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Imperialism in China

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  • One of the most famous British attempts to expand trade with China demonstrates the miscommunication between the two nations. Lord Macartney (George Macartney, 1737-1806) led a mission in 1793 to the court of the Qianlong emperor (1711-1799; r. 1736-1796) of China. This emperor reigned over perhaps the most luxurious court in all Chinese history. He had inherited a full treasury, and his nation seemed strong and wealthy enough to reach its greatest size ever and also to attain a splendor that outdazzled even the best Europe could then offer.King George III (1738-1820) of England sent Macartney to convince the Chinese emperor to open northern port cities to British traders and to allow British ships to be repaired on Chinese territory. Macartney arrived in North China in a warship with a retinue of 95, an artillery of 50 redcoats, and 600 packages of magnificent presents that required 90 wagons, 40 barrows, 200 horses, and 3,000 porters to carry them to Peking. Yet the best gifts of the kind of England had to offer — elaborate clocks, globes, porcelain — seemed insignificant beside the splendors of the Asian court. Taken on a yacht trip around the palace, Macartney stopped to visit 50 pavilions, each "furnished in the richest manner . . . that our presents must shrink from the comparison and hide their diminished heads," he later wrote.** Immediately the Chinese labeled his mission as "tribute," and the emperor refused to listen to British demands. He also ordered Macartney to perform the kow-tow and dashed off the following reply to the British king.
  • 1835-1836 the Opium exports accounted for more than half of the trade (Cotton and other goods made up other half) Helped to create a trade surplus for British and a favorable balance of trade for the first time.
  • 1835-1836 the Opium exports accounted for more than half of the trade (Cotton and other goods made up other half) Helped to create a trade surplus for British and a favorable balance of trade for the first time.
  • 1835-1836 the Opium exports accounted for more than half of the trade (Cotton and other goods made up other half) Helped to create a trade surplus for British and a favorable balance of trade for the first time.
  • Example of Gunboat diplomacy
  • Followed by losses to the French 1884-1885 (Indochina) and Japan (Sino-Japanese War) 1894-1895
  • Transcript

    • 1. “China Under Siege: “China Under Siege: AA CCeennttuurryy ooff CCrriissiiss”” PPeerriioodd VV:: 11775500--11990000
    • 2. I. The Middle Kingdom A. Led by the Qing (Manchu) Dynasty – Foreigners from Manchuria – 1644-1911 B. China was ____________ self-sufficient agricultural a. Healthy ______________ economy b. Massive expansion (imperialism?) on northern and western borders (Mongolia, Xinjiang, Tibet) c. produced silks, cottons, and ______________ fine porcelain Emperor lived in __________ City – isolated from the rest of society and influenced by eunuchs scholars and ____________. Forbidden Chinese were Ethnocentric ___________: the belief that one's own group/culture is superior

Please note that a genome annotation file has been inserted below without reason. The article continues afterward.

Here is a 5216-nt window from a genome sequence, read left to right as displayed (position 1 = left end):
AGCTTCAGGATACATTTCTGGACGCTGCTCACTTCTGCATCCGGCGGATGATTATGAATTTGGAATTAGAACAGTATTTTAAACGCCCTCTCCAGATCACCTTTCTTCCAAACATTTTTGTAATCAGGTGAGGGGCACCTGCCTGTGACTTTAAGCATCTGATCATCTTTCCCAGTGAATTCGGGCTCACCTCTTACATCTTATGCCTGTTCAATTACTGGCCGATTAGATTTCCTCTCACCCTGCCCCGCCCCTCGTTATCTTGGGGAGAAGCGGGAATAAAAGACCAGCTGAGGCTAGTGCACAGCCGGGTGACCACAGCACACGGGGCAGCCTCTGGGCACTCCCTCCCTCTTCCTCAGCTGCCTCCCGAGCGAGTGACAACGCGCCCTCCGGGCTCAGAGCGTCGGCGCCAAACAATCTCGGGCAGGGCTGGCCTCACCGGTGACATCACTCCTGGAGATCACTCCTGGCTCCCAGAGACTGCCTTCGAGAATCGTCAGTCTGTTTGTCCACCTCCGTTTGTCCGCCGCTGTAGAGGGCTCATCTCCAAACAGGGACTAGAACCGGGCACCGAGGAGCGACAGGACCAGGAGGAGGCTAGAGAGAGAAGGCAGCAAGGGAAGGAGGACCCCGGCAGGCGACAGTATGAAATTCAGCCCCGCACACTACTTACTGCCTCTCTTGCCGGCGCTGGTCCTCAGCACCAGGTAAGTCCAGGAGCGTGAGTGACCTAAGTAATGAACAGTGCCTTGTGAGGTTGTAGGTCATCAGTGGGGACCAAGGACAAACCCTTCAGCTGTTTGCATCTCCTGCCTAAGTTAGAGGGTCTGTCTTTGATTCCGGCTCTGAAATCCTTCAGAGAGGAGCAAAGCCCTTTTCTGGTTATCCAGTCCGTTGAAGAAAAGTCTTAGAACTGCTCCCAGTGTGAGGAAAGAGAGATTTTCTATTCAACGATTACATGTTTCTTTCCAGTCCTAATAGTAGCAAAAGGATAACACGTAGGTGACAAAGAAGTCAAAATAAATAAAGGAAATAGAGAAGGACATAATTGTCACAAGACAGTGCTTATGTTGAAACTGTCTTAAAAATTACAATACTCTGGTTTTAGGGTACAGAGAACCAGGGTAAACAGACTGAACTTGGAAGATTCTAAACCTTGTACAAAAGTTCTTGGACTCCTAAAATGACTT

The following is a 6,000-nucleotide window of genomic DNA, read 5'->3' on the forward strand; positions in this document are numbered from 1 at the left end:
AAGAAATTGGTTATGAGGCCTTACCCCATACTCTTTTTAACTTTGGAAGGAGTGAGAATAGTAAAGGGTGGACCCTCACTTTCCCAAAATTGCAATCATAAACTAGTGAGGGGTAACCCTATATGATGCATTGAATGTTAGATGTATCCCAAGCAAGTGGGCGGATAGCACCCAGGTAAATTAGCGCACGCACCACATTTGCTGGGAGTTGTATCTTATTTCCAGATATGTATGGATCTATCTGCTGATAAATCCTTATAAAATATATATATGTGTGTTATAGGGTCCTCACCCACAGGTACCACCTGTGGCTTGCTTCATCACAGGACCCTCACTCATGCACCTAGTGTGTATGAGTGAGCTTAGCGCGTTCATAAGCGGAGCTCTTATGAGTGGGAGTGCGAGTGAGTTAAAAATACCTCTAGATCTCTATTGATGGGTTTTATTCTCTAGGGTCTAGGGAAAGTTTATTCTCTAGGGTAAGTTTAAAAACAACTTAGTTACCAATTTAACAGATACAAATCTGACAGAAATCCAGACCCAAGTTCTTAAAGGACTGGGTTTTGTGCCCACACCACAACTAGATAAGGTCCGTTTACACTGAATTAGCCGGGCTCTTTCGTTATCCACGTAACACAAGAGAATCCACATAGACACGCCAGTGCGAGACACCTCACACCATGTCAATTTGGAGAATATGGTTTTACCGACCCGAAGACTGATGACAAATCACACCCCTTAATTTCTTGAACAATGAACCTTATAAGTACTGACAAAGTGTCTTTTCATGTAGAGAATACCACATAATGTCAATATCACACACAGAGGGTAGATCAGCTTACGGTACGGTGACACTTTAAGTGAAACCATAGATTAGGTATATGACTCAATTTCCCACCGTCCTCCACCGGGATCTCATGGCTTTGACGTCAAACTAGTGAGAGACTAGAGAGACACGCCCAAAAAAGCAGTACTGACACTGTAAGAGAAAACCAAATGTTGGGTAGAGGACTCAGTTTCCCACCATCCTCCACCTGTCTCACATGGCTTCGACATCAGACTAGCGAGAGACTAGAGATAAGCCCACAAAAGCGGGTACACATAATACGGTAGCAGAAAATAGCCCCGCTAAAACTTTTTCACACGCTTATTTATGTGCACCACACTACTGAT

• 3. II. Foreign Trade A. Foreign trade was restricted to the port city of Guangzhou B. European merchants could only deal with specially licensed Chinese firms known as ____________ – that were strictly regulated by the government. C.Chinese market had little demand for European products. D.British usually had to use silver to buy silk, porcelain, copper and tea. Howqua – Leader of the Canton Cohong and one of Howqua – Leader of the Canton Cohong and one of the richest men in the world (over $8 billion) the richest men in the world (over $8 billion) cohong
    • 4. Lord Macartney •British wanted to expand trade with China •In 1793, King George III sent Lord George Macartney on a mission to the court of the Qing Dynasty •Tried to convince the Chinese to open up more ____________Port cities to British merchants. •Macartney arrived in a warship bringing elaborate gifts like clocks, globes and other manufactured goods. •The Chinese saw his mission as “_________ tribute” and demanded that Lord Macartney perform _______________“kow-tow” the traditional honoring of the Emperor.
    • 5. Emperor Qianlong Qing Emperor 1735-1796 “Our dynasty's majestic virtue has penetrated unto every country under Heaven, and Kings of all nations have offered their costly tribute by land and sea. As your Ambassador can see for himself, we possess all things. I set no value on objects strange or ingenious, and have no use for your country's manufactures.” - 1793, Qianlong to King George III
    • 6. III. Clash with the West (External) A. Unfavorable balance of trade for British merchants British imported millions of pounds of _______ tea each year from China British exported goods worth much less – paid in silver bullion opium B. British begin smuggling ___________ into China! Trade increased from 1,000 chests in 1773 to 23,000 in 1832 and 40,000 by 1839!